Over the years, I have driven a succession of different types of taxis.
In an old London taxi, you sit behind a clear, rigid plastic barrier, which would give me time to call for help, should anything go wrong. Every time my foot was on the brake, the doors were locked. If a driver chose, she could keep her foot on the brake, until the customer had paid. In the saloon car, you are much more vulnerable to the vicissitudes of the great British public.
Night time taxi driving – especially between the hours of 0100, after which most of the sensible drinkers have gone home, and 0600 – carries a greater risk of harm than daytime taxi driving, which although physically doing the same thing, is a wholly different job.
Amongst these is the crime of bilking – making off without payment for a service provided. The Police advice is to call 999 if the crime is in progress, but much of the time that bilking happens, it’s not worth calling the Police, due to the time it will take them to come out, interview the driver, interview the perpetrators and then try to draw the matter to some kind of resolution. That's well over an hour's worth of earning time, off the road. Often, you just have to let it go.
On one occasion, four young men came to The Rank and hired me to go to a house near Abingdon, which was being rebuilt and which they were house sitting on the building site for one of their parents. They failed to pay their £23 fare, by going inside the property coming back out a few times, saying "my mate'll be out in a minute to pay you", then eventually denying all knowledge, by which time it had racked up to more than £40.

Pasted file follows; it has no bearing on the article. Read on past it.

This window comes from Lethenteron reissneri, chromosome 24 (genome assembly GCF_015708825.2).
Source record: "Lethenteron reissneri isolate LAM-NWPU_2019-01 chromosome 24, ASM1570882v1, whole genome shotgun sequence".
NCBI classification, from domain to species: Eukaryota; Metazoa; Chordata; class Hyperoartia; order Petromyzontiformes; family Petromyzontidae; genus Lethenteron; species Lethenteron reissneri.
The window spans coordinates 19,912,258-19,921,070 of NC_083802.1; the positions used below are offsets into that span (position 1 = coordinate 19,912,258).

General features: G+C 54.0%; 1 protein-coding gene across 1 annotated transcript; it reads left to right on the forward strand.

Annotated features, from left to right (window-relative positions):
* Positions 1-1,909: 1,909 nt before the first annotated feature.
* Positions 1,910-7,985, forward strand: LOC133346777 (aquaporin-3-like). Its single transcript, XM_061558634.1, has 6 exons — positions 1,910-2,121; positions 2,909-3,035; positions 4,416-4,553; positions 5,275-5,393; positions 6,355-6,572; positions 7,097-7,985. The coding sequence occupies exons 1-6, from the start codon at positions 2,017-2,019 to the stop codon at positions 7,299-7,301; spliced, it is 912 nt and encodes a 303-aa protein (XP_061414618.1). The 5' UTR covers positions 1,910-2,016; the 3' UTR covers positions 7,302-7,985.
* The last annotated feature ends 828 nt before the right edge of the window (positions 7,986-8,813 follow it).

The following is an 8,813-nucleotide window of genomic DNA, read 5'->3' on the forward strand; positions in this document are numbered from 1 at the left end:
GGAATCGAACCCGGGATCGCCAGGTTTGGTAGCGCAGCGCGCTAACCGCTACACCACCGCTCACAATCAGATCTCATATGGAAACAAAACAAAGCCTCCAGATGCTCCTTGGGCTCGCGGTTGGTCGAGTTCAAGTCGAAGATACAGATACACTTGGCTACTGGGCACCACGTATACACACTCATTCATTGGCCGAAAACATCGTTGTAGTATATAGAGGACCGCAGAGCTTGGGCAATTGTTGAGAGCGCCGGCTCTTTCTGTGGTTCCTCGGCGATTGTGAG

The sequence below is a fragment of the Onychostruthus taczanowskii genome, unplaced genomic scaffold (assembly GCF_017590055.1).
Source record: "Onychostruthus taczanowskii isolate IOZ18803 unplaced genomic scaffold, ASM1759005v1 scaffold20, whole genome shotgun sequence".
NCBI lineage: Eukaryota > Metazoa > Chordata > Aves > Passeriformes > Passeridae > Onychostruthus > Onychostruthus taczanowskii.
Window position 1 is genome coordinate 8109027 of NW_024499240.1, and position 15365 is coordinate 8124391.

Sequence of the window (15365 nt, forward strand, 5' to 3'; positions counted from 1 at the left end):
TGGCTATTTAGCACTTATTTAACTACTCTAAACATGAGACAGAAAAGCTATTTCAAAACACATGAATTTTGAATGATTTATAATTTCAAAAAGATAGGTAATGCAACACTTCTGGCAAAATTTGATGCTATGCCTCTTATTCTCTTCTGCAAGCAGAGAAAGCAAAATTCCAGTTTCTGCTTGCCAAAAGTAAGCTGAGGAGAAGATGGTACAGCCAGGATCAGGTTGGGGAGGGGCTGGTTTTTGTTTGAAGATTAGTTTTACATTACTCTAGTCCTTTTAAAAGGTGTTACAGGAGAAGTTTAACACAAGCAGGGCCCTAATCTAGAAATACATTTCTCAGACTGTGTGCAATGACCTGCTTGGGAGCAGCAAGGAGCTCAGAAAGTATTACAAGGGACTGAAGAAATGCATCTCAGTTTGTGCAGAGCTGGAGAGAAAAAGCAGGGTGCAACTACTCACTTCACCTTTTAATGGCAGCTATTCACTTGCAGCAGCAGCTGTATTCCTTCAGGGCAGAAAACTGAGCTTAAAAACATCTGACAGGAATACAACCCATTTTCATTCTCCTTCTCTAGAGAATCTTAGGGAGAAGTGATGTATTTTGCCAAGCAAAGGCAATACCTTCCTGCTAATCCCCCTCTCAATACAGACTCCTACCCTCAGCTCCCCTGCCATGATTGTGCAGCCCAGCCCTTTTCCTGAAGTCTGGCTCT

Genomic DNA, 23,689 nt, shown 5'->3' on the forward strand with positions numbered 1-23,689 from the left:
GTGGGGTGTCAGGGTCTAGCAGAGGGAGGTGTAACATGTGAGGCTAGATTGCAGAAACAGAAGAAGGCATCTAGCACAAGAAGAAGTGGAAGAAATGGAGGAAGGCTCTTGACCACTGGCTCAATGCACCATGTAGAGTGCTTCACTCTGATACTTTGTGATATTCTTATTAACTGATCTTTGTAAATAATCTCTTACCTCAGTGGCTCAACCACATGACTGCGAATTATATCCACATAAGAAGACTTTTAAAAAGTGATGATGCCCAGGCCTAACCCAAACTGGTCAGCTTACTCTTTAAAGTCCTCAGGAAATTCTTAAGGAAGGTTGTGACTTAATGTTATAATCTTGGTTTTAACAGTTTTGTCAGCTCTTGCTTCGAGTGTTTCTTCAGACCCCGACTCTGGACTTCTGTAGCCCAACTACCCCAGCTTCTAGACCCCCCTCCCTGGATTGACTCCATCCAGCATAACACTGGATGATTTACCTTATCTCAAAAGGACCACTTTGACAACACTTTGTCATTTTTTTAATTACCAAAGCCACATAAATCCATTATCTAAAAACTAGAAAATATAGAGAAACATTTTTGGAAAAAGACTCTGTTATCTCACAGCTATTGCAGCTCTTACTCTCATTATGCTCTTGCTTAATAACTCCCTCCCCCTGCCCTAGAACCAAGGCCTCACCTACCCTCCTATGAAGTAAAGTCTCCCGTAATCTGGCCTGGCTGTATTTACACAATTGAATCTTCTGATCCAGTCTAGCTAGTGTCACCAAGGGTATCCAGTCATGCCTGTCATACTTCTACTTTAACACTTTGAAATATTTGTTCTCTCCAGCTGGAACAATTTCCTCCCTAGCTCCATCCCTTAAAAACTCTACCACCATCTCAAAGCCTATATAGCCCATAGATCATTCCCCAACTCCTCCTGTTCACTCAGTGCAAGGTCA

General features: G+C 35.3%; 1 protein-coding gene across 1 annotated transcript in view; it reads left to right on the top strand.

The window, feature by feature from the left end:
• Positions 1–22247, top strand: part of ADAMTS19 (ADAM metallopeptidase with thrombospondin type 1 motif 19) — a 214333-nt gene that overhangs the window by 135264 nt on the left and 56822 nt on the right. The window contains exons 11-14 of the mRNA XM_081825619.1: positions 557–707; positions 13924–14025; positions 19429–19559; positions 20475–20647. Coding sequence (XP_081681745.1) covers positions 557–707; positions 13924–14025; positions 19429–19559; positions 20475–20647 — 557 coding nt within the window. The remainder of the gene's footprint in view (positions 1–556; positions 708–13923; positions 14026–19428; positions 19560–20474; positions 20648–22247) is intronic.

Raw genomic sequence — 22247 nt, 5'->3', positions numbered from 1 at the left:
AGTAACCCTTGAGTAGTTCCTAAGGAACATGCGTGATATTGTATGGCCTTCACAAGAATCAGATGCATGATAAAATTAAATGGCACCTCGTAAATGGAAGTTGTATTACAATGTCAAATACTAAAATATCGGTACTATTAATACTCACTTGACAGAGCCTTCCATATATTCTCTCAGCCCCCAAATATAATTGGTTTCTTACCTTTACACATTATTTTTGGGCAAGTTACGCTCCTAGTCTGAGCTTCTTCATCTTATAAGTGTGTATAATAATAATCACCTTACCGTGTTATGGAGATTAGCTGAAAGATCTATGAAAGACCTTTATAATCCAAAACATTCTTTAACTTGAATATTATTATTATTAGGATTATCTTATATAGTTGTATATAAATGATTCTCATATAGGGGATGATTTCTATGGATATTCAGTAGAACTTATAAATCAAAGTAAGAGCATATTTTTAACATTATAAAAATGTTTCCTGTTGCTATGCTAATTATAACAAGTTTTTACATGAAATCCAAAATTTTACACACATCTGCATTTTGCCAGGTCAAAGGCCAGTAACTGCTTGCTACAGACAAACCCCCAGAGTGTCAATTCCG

As it was four in the morning and my last job of the night, I waited it out and called the Police. There was then a sort of impromptu identity parade, the officers were willing to arrest the offenders, but I could not say for sure which one had stolen from me and I was not prepared to lie, so I let it go.
Ever since then, I turn around and look them in the face – they are much less likely to steal from you, if you have both seen each other. I also try to engage them in some kind of conversation and if the fare is out of town, to ask for payment in advance, unless I know them.
I loathe what night time taxi driving has turned me into – it induces a sort of innate cynicism about people and in the small hours of the night, requires prejudging every person getting into my taxi, but I do what I have to in order to protect myself as best I can and to continue to keep a roof over my head and food on my table.
As published in the Herald Series Wednesday, 04 May 2016
- Staffordshire Police, Making Off Without Payment, as consulted 16 May 2017